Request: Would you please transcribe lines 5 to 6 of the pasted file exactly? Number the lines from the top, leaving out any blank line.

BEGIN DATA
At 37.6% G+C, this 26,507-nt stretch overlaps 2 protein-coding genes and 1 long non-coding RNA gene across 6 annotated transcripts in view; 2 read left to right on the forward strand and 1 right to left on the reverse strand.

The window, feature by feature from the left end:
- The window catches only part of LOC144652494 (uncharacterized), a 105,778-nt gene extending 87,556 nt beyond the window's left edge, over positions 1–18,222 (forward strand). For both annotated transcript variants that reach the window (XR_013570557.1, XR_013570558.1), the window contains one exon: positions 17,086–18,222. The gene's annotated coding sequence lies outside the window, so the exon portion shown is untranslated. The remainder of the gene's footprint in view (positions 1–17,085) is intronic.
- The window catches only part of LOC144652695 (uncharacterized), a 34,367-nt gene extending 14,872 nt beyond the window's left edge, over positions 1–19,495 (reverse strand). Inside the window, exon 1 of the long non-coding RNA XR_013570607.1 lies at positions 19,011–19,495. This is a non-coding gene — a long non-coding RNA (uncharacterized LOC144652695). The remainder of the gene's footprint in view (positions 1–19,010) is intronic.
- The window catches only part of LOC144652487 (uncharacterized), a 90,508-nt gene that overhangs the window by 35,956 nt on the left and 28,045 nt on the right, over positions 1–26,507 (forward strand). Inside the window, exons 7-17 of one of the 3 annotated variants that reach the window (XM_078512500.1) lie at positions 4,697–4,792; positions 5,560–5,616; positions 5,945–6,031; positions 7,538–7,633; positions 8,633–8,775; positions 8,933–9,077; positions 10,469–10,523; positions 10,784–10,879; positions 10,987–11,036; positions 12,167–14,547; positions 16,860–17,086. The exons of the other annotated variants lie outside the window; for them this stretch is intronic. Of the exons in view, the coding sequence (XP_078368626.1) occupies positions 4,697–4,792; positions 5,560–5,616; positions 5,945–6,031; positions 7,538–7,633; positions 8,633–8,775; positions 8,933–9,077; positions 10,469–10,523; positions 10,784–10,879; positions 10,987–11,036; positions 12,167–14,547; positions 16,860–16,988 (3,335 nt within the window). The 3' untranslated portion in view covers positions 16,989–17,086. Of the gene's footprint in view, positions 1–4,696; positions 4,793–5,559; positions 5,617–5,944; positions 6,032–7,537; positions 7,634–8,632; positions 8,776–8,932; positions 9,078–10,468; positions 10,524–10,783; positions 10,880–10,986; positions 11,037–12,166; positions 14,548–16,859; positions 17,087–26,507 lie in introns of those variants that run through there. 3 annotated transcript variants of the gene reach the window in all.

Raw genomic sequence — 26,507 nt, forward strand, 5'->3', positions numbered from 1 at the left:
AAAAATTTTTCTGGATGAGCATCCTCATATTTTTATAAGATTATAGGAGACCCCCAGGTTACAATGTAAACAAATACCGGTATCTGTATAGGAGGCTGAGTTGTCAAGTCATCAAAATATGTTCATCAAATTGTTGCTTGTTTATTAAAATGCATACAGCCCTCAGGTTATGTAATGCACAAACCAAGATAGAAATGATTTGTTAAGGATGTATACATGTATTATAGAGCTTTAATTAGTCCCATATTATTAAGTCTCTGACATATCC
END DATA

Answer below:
- The window catches only part of LOC144652487 (uncharacterized), a 90,508-nt gene that overhangs the window by 35,956 nt on the left and 28,045 nt on the right, over positions 1–26,507 (forward strand). Inside the window, exons 7-17 of one of the 3 annotated variants that reach the window (XM_078512500.1) lie at positions 4,697–4,792; positions 5,560–5,616; positions 5,945–6,031; positions 7,538–7,633; positions 8,633–8,775; positions 8,933–9,077; positions 10,469–10,523; positions 10,784–10,879; positions 10,987–11,036; positions 12,167–14,547; positions 16,860–17,086. The exons of the other annotated variants lie outside the window; for them this stretch is intronic. Of the exons in view, the coding sequence (XP_078368626.1) occupies positions 4,697–4,792; positions 5,560–5,616; positions 5,945–6,031; positions 7,538–7,633; positions 8,633–8,775; positions 8,933–9,077; positions 10,469–10,523; positions 10,784–10,879; positions 10,987–11,036; positions 12,167–14,547; positions 16,860–16,988 (3,335 nt within the window). The 3' untranslated portion in view covers positions 16,989–17,086. Of the gene's footprint in view, positions 1–4,696; positions 4,793–5,559; positions 5,617–5,944; positions 6,032–7,537; positions 7,634–8,632; positions 8,776–8,932; positions 9,078–10,468; positions 10,524–10,783; positions 10,880–10,986; positions 11,037–12,166; positions 14,548–16,859; positions 17,087–26,507 lie in introns of those variants that run through there. 3 annotated transcript variants of the gene reach the window in all.

Raw genomic sequence — 26,507 nt, forward strand, 5'->3', positions numbered from 1 at the left: